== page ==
A moral rebel from an early age, Erich Kelch knows who he is and where he stands — and he does not stand for injustice of any kind. It’s fitting, then, that he would become one of our key conflict management experts at Roy Group. With a penchant for approaching and starting conversations, and an open sense of curiosity about other people, Erich creates a welcoming space for others and is unafraid of the hard stuff. It is in this space of welcoming, curiosity and fearlessness that Erich makes his finest contribution to Roy Group clients.
How did you arrive at Roy Group?
I met Anne-Marie while driving the Community Action Bus for a Peninsula Streams tour — that’s one of my jobs. We bring low-cost transportation to First Nations, environmental NGOs and other social impact organizations. After chatting with Anne-Marie on the bus, and after she learned a bit about my background in conflict resolution, she suggested we meet to see how we could work together. I joined her in Nanaimo for an Opportunity In Conflict workshop to see what I could bring to the table.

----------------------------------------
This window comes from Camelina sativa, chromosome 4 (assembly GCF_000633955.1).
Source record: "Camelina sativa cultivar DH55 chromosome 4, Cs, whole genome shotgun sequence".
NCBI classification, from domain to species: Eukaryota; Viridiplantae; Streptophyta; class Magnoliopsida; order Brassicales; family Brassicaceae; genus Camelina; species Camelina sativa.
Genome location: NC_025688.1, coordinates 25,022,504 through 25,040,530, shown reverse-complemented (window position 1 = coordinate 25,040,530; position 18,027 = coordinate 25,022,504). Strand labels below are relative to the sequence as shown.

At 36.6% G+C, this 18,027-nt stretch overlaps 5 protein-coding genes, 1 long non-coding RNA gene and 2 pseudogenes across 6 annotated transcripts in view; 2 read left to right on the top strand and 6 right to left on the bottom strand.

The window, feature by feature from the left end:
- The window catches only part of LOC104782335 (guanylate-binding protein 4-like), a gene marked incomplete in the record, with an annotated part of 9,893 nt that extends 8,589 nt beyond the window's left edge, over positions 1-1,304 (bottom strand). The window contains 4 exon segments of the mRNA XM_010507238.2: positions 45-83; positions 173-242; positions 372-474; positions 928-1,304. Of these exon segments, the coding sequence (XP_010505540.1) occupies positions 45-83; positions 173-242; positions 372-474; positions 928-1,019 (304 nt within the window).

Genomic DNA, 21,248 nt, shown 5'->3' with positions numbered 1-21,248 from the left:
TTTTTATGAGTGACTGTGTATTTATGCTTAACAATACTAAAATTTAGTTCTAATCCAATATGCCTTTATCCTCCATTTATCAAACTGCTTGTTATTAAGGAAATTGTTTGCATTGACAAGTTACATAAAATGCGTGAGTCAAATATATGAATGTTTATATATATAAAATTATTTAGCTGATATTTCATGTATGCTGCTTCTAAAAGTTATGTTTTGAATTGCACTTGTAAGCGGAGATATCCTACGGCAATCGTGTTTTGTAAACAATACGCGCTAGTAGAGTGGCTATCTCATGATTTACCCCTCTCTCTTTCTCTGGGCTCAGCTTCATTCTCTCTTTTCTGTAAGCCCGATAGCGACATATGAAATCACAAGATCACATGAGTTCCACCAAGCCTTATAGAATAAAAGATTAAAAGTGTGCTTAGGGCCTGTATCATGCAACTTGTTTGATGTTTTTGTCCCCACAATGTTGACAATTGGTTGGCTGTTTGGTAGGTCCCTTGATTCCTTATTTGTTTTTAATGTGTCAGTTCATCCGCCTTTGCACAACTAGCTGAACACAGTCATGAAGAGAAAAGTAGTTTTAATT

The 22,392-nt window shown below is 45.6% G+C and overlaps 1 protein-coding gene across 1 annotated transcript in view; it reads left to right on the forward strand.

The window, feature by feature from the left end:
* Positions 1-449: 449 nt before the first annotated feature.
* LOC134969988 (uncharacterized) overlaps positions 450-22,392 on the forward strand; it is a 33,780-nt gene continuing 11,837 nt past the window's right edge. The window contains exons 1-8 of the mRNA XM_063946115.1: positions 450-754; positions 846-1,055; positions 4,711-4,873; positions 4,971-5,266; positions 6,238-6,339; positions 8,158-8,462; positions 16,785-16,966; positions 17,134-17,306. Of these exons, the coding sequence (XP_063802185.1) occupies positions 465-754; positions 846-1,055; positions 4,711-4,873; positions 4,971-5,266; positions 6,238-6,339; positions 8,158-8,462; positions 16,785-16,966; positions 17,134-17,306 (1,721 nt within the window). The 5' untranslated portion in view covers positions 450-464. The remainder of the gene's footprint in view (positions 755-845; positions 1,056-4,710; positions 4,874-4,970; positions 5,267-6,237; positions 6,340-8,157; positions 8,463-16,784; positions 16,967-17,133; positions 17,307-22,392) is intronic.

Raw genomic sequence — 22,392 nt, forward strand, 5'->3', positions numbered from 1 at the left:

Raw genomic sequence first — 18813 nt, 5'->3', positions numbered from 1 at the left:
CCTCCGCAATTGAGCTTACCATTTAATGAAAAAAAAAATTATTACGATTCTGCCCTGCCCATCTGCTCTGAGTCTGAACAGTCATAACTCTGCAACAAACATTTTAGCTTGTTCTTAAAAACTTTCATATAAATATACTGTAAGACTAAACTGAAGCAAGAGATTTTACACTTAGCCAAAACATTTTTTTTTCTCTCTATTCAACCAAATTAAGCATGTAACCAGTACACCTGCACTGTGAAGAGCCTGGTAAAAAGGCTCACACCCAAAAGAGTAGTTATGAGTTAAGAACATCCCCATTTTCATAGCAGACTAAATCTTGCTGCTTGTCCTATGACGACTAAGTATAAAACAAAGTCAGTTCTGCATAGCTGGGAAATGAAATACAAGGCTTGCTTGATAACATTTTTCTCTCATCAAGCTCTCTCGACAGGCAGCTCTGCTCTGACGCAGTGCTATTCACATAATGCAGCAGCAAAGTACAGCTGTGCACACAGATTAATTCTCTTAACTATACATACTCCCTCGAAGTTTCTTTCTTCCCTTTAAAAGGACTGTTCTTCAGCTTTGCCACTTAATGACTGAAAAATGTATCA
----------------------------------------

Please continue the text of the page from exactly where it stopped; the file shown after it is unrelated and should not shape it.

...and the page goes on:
Of course Anne-Marie would be keen to hear about your background in conflict resolution! What’s your education and experience in this area?
I have an MA in Dispute Resolution from the University of Victoria, and have taken additional courses and workshops in mediation and facilitation. My master’s program set me up with the theoretical background and practical experience to teach skills around conflict, communication and mediation. I draw on these skills through my current work with the Capital Regional District, too, where I work as an engagement specialist, liaising with First Nations on projects and agreements that involve multiple stakeholders. Engagement and mediation is my jam.
What do you consider to be your ‘gift’, and how do you tap that through your Roy Group work?